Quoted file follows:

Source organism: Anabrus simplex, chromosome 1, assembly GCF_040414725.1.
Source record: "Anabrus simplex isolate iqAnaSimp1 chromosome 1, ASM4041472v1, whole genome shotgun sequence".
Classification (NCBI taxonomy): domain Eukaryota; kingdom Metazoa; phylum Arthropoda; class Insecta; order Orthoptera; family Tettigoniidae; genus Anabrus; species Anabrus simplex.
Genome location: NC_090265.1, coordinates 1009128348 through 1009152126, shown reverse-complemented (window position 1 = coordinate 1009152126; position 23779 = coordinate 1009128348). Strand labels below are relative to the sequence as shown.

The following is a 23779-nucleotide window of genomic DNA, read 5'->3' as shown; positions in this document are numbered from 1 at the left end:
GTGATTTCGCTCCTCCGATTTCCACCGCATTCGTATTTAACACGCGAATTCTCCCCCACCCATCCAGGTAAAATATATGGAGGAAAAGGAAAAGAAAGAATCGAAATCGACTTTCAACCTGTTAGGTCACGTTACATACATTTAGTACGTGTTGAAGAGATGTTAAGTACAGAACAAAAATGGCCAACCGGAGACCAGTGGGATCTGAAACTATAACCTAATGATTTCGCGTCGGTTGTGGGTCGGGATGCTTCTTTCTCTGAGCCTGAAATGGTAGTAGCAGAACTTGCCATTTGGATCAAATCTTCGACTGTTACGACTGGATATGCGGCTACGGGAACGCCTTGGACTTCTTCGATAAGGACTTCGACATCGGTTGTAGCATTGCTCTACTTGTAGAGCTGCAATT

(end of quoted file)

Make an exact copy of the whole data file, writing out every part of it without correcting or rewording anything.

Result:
Source organism: Anabrus simplex, chromosome 1, assembly GCF_040414725.1.
Source record: "Anabrus simplex isolate iqAnaSimp1 chromosome 1, ASM4041472v1, whole genome shotgun sequence".
Classification (NCBI taxonomy): domain Eukaryota; kingdom Metazoa; phylum Arthropoda; class Insecta; order Orthoptera; family Tettigoniidae; genus Anabrus; species Anabrus simplex.
Genome location: NC_090265.1, coordinates 1009128348 through 1009152126, shown reverse-complemented (window position 1 = coordinate 1009152126; position 23779 = coordinate 1009128348). Strand labels below are relative to the sequence as shown.

The following is a 23779-nucleotide window of genomic DNA, read 5'->3' as shown; positions in this document are numbered from 1 at the left end:
GTGATTTCGCTCCTCCGATTTCCACCGCATTCGTATTTAACACGCGAATTCTCCCCCACCCATCCAGGTAAAATATATGGAGGAAAAGGAAAAGAAAGAATCGAAATCGACTTTCAACCTGTTAGGTCACGTTACATACATTTAGTACGTGTTGAAGAGATGTTAAGTACAGAACAAAAATGGCCAACCGGAGACCAGTGGGATCTGAAACTATAACCTAATGATTTCGCGTCGGTTGTGGGTCGGGATGCTTCTTTCTCTGAGCCTGAAATGGTAGTAGCAGAACTTGCCATTTGGATCAAATCTTCGACTGTTACGACTGGATATGCGGCTACGGGAACGCCTTGGACTTCTTCGATAAGGACTTCGACATCGGTTGTAGCATTGCTCTACTTGTAGAGCTGCAATT